Another aspect of education which motivates me is the poor condition of libraries. In 1963 I was transferred to Bandhni village. There was nothing like a library. I held discussions with panchayat leaders and worked out ways of establishing a good library. It took us ten years to set up a well-functioning library. At this stage we decided to mobilise a fund since the credibility of the library had been established. We formed a trust in 1974 and raised Rs. 70,000 from
within the village and from members of the village who had migrated. I was associated with this library for 26 years before the pressure of my other library-related activities forced me to give up the work. I also served as secretary of the Petlad Taluka Library. Some of the other libraries with which I am associated include the Petlad Children’s Library, Library Association, District Library, Taluka Teachers’ library.
Essays and songs
I have found that my regular participation in essay writing competitions for teachers has helped in my personal development. I was winner for six consecutive years at the district level and thrice at the state level. These essays have never been used by others. I wanted to publish this collection so that teachers and children could read them, but economic constraints have prevented me from doing so till now. I write free verse. A manuscript Vedna na Van (Forest of Suffering) is ready but has not found any publisher. I have also prepared a collection of children’s songs (Talo Tamko). I have just convinced a publisher to accept a collection of prayer songs which is aimed at enabling children to learn correct pronunciation. My publication efforts are meant to be non-profit ventures. I have also attempted to reach out to other teachers. Between 1963 and 1975 I worked as secretary of our teacher study circle meetings. During these twelve years I was involved in informal training of teachers.
Promoting enrolment in a problem village
In 1981 I was posted in a village called Jedvapura. This was supposed to be a problem village. I surveyed the village and found out that only 48 percent of the children of school-going age were attending school. There were many social problems in the village. I was saddened by the low importance attached to the education of girls. I felt that there was no communication between the parents and the school. My fellow teachers and I worked out a plan for contacting every parent regularly with the purpose of creating an environment for education. The idea was to meet the parents regularly, at frequent intervals, so that our concern got communicated to them. This plan succeeded and during the next year the enrolment crossed 75 percent. After this initial breakthrough there were no further problems. Given the success in this village, and helped by the policy of establishing schools where there were children, seven new schools with Classes 1 and 2 were started at the same time in the surrounding villages. I saw this development positively and told my fellow teachers to keep in mind the proverb ‘blind leaders can only lead their followers into the well’. We worked hard on the quality of education we provided. People of the surrounding area noticed our efforts and our enrolments increased. They also set up a school fund, each parent contributing according to his or her capacity. I used this fund for buying teaching material which was essential to attract children of deprived communities to school.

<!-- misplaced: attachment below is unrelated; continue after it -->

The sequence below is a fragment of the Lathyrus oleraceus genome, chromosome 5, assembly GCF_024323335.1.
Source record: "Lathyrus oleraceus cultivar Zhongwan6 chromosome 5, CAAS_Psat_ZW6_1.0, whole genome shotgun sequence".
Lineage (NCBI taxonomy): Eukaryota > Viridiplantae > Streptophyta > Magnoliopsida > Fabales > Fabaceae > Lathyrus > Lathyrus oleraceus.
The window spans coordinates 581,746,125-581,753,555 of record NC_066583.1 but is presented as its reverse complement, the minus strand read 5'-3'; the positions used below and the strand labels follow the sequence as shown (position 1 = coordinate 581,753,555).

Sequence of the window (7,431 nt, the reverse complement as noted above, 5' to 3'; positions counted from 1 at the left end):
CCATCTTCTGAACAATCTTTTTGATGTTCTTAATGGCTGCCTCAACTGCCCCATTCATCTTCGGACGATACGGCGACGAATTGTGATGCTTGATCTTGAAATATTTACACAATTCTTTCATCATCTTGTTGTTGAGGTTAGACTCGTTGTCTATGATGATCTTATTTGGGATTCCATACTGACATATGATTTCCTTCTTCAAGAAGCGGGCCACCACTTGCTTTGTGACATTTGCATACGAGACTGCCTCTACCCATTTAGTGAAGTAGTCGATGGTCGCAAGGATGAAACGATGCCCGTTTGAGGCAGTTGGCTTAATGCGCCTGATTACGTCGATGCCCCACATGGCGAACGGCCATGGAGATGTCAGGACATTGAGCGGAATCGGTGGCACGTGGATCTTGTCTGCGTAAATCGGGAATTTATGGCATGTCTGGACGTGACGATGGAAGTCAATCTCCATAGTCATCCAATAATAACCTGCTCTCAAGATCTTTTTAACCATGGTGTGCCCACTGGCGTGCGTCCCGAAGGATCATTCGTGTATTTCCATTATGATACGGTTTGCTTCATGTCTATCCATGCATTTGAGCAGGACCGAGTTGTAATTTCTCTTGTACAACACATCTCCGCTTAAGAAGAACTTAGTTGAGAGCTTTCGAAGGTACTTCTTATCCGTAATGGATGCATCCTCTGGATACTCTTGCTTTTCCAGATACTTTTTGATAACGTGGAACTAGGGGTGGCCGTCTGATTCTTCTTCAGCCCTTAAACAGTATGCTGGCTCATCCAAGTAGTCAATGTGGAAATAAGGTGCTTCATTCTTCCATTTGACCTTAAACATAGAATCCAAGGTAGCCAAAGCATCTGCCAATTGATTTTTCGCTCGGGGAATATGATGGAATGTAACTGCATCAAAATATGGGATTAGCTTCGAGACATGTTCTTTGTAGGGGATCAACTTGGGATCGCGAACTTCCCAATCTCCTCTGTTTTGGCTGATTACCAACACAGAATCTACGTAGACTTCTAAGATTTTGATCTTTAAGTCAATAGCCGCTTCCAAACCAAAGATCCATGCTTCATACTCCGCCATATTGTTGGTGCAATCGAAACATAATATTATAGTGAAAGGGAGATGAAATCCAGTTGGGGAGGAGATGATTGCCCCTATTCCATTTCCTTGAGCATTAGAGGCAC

Are tender backs stronger ?
I feel angry with the way primary education is treated in our country. A few non-governmental agencies run well-endowed schools, but they are the exceptions. The majority of the public-
funded schools are neglected. This neglect, and low status, extend to the primary school teacher. I think this is a general failing in our society—the closer the worker is to the grassroots and the people, lower the status.
One cannot ignore the sorry state of most primary school buildings and the educational facilities they contain. Some schools contain television sets, but to what extent are they used for educational purposes? The question one hears most often is who is going to pay the electricity bills? The mid-day meal scheme is a good idea. But are our institutions able to run it honestly and efficiently? Our public funding is biased in favour of high schools and higher education. High schools are provided with benches for seating their students. I find it hard to believe that the tender backs of little children attending primary school are stronger.
End note
I have two more years before I retire. My 36 years of teaching have been very satisfying. Throughout I have been motivated by just one dictum: do full justice to your profession. Time has always been in short supply and doing the various things that I have done has demanded a great deal of attention to planning my time. I would like to do my doctoral studies, if it is possible, on my innovations. After retirement, I plan to visit a developed country with the financial help of some of my former students and well wishers, in order to study the primary schools there.


“High schools are provided with benches for seating their students. I find it hard to believe that the tender backs of little children attending primary school are stronger”


Popular posts from this blog

ગમતી નિશાળ:અનોખી શાળા.

ન્યાયાધીશ અને માસ્તર

અશ્વત્થામા અને સંજય જોષી